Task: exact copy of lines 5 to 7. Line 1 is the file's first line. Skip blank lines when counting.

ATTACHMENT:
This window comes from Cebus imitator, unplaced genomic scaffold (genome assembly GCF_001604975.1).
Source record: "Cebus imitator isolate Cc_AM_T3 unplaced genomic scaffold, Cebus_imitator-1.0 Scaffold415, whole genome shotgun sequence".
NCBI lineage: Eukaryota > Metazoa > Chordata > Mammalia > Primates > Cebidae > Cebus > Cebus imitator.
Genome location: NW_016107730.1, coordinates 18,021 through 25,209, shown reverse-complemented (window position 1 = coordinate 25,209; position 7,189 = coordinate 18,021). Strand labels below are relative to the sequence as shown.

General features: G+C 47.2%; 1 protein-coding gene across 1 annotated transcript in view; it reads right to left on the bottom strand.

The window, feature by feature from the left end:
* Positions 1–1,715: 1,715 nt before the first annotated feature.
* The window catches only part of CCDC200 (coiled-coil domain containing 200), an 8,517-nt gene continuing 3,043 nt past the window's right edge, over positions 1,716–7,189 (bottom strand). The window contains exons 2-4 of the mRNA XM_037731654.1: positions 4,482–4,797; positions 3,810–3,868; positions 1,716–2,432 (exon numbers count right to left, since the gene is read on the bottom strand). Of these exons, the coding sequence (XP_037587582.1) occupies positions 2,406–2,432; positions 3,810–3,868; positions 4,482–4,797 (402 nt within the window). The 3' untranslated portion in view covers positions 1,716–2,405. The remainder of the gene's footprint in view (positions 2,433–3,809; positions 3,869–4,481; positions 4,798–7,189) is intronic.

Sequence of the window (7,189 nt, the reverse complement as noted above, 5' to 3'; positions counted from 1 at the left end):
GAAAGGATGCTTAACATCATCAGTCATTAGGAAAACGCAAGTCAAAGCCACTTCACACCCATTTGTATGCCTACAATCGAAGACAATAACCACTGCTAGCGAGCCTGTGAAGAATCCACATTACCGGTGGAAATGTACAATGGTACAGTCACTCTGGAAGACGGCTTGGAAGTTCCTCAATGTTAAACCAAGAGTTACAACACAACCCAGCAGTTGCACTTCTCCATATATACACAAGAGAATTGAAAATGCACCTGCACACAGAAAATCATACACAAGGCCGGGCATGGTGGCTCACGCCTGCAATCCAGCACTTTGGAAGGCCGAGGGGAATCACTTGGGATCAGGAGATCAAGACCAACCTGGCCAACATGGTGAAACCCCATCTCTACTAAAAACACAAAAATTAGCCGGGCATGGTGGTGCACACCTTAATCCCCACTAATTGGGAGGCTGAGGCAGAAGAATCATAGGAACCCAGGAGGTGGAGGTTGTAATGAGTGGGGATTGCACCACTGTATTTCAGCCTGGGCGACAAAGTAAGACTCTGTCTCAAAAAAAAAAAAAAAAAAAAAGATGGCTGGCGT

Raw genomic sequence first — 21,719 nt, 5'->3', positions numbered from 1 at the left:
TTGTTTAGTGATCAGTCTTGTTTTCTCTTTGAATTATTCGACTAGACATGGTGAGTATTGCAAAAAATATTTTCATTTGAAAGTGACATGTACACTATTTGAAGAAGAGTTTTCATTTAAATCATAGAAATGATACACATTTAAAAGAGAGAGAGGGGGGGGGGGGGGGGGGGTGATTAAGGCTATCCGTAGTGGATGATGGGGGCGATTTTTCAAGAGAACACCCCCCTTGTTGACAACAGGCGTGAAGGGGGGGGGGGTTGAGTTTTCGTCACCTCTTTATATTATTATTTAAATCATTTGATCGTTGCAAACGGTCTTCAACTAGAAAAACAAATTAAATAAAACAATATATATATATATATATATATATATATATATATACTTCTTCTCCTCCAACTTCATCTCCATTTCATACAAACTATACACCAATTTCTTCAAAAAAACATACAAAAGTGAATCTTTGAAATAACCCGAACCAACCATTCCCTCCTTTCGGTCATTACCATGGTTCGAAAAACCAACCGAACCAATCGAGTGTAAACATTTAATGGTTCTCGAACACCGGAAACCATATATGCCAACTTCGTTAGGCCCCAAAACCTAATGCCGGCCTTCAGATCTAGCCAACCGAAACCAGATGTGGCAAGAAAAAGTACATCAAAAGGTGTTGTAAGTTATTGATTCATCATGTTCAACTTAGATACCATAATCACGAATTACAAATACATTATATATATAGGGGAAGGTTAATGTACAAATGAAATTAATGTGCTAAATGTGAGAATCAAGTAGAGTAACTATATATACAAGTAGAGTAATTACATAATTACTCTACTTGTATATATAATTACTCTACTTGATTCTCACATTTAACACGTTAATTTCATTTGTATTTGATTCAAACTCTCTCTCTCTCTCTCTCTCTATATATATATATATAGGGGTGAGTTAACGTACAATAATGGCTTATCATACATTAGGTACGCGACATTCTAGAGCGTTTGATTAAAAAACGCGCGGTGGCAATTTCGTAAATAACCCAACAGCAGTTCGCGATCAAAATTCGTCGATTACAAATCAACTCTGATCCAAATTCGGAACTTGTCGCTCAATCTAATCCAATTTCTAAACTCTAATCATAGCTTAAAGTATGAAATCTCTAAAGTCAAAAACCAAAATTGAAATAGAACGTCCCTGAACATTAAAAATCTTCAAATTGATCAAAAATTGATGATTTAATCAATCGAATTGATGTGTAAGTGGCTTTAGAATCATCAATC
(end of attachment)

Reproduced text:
General features: G+C 47.2%; 1 protein-coding gene across 1 annotated transcript in view; it reads right to left on the bottom strand.

The window, feature by feature from the left end:
* Positions 1–1,715: 1,715 nt before the first annotated feature.